Impact of acidified water on live Salmonella vaccine evaluated in broilers challenged with S. Heidelberg
Acidified drinking water did not impair the efficacy of a live Salmonella Typhimurium (ST) vaccine in broilers challenged with Salmonella Heidelberg, according to Manuel Da Costa, DVM, PhD, associate director, outcomes research, Zoetis.
Vaccinating broilers with a live ST vaccine is a strategy producers use to reduce the level of Salmonella spp. at processing. Some producers also acidify the water the first several days of life to reduce the load and early colonization of Salmonella spp., he explained.
Da Costa and colleagues wanted to determine if water acidification might interfere with live ST vaccination. They started with 360 broilers that were spray-vaccinated with a live ST vaccine at hatch. Next, they divided the birds into two isolation rooms, each with two pens.
Within each room, one pen received water acidified with a sulfuric acid product for the first 12 days, and birds in the other the other pen did not. The target pH for acidified water was 3.3.
Vaccine take tested
At 3 and 6 days of age, the investigators randomly selected 10 birds from each pen and obtained cecal swabs, which they had tested for vaccine take by real-time polymerase chain reaction specific for the vaccine.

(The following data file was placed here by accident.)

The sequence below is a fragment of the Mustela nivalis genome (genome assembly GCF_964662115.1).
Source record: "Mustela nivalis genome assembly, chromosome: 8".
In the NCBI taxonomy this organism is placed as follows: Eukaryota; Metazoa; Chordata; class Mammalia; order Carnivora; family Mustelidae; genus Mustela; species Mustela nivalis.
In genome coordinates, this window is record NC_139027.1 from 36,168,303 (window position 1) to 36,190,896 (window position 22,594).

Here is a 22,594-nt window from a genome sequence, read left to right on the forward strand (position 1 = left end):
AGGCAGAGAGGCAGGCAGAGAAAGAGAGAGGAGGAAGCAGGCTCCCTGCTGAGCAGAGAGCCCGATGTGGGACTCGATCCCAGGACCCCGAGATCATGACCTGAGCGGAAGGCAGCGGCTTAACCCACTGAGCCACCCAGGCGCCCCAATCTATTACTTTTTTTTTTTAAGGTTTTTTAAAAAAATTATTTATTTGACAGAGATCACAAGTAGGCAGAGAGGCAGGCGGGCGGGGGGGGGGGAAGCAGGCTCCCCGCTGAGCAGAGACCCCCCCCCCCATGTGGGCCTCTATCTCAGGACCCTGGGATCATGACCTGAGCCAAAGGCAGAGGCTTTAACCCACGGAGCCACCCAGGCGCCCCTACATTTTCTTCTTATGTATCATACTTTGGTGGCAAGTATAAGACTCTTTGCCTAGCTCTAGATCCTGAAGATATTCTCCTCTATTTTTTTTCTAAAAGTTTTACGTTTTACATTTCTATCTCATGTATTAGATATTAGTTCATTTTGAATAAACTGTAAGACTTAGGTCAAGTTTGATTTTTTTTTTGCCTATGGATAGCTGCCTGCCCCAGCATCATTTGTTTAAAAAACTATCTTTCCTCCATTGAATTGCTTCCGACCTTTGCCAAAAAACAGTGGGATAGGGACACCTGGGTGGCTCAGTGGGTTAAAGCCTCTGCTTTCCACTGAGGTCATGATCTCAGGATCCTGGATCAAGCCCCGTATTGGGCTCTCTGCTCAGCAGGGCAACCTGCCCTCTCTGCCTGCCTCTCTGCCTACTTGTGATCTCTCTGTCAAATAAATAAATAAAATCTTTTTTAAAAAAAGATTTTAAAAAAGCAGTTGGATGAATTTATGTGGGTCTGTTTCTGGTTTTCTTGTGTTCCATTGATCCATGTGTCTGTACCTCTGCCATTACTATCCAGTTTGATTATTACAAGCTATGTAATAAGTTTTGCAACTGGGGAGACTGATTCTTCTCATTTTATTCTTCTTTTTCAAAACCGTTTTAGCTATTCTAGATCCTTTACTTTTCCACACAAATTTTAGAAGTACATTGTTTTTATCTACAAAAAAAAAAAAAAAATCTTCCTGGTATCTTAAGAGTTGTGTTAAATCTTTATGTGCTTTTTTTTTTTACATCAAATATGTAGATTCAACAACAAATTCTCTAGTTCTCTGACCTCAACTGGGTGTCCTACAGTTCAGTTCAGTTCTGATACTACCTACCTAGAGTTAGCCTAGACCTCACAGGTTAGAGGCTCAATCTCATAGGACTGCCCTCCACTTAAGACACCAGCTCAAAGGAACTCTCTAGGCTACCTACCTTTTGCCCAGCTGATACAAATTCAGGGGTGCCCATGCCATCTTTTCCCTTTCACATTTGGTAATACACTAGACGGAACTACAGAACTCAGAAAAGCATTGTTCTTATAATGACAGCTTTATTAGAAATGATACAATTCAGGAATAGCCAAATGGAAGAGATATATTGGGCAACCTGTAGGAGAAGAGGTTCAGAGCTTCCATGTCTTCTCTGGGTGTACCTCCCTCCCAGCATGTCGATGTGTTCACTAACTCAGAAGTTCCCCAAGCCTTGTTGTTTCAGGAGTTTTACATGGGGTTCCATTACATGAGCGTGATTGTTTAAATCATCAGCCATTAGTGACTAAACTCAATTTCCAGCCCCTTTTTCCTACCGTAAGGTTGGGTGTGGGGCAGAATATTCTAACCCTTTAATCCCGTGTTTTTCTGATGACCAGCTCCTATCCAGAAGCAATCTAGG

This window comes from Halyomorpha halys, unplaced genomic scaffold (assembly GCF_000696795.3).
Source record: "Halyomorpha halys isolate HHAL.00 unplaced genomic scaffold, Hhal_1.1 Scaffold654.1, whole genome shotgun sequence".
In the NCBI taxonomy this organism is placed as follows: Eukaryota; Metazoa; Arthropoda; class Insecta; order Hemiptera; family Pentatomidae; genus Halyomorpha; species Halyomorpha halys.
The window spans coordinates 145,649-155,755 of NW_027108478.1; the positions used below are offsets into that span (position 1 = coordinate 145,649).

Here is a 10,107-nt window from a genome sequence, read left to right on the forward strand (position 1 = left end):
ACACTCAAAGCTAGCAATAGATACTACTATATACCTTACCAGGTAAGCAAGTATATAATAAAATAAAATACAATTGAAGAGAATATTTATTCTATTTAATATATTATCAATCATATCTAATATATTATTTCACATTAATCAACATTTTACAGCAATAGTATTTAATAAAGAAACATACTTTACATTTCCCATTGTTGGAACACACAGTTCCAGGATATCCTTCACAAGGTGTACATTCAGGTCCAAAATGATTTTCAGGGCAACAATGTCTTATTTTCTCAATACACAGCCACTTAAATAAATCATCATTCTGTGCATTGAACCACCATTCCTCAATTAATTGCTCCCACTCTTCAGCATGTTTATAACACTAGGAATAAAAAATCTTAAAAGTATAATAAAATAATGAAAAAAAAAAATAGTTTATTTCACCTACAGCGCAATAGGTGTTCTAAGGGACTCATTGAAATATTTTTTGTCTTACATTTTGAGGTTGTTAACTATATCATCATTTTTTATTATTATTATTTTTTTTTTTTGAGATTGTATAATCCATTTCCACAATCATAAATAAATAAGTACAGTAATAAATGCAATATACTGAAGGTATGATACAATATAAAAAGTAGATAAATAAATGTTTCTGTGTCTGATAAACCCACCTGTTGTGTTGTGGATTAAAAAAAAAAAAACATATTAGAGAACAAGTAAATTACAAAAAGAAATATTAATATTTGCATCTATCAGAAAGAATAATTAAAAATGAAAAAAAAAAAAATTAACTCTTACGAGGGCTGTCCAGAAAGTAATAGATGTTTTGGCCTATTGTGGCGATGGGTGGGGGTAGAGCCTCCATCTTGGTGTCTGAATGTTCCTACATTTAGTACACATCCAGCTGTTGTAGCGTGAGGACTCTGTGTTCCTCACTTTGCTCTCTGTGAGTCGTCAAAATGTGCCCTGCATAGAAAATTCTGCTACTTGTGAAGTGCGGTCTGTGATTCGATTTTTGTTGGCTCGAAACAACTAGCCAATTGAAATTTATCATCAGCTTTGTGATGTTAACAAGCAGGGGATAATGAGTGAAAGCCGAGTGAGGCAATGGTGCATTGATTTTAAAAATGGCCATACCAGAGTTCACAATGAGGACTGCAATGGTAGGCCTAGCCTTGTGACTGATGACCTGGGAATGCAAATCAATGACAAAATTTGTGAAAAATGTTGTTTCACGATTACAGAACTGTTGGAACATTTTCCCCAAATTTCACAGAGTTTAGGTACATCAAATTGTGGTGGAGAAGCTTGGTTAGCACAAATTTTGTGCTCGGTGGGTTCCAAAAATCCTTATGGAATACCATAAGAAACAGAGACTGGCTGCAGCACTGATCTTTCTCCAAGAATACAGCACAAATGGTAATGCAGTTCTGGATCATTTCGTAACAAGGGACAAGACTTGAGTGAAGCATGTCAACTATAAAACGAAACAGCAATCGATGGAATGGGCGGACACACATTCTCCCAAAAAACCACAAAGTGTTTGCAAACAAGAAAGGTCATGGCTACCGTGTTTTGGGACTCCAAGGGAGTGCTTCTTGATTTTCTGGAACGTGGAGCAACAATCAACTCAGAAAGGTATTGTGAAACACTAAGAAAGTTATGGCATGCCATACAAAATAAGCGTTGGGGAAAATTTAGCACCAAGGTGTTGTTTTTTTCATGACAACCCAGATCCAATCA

At 13 days of age, all birds in the study received a booster dose of the live Salmonella vaccine by oral gavage. Then at 28 days of age, about half of the birds per pen were orally challenged with Salmonella Heidelberg. The remaining, unvaccinated birds in each pen were indirectly exposed to the challenge pathogen by mingling with the challenged birds, Da Costa said.
At 38 days of age, cecal and liver/spleen samples from all remaining birds were tested for Salmonella spp (prevalence evaluated by enrichment and loads evaluated by most probable numbers – MPN). The investigators also boot-swabbed for Salmonella spp. enumeration in all four pens.
Overall, Salmonella loads were negligible and there were no statistical differences in Salmonella recovery between the birds that did and did not receive acidified water nor between birds that were directly challenged and those indirectly challenged by mingling with challenged birds (Figure 1), he said.
“When we looked at the results post-challenge, it was interesting to observe that the overall load of Salmonella was very low,” Da Costa said. Just one of 470 samples was positive on MPN testing (direct plating) for Salmonella, even though colonization rates of the challenge using selective enrichment was high. In addition, all boot-swab samples were negative for Salmonella, he said.
Da Costa acknowledged that the low load of Salmonella spp. cannot be completely attributed to the vaccine since the study did not have a true, unvaccinated control group, but he concluded that the results indicate acidification of water during the first 12 days of life at a pH of 3.3 did not appear to interfere with the activity of the live ST vaccine.
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Posted on January 4, 2022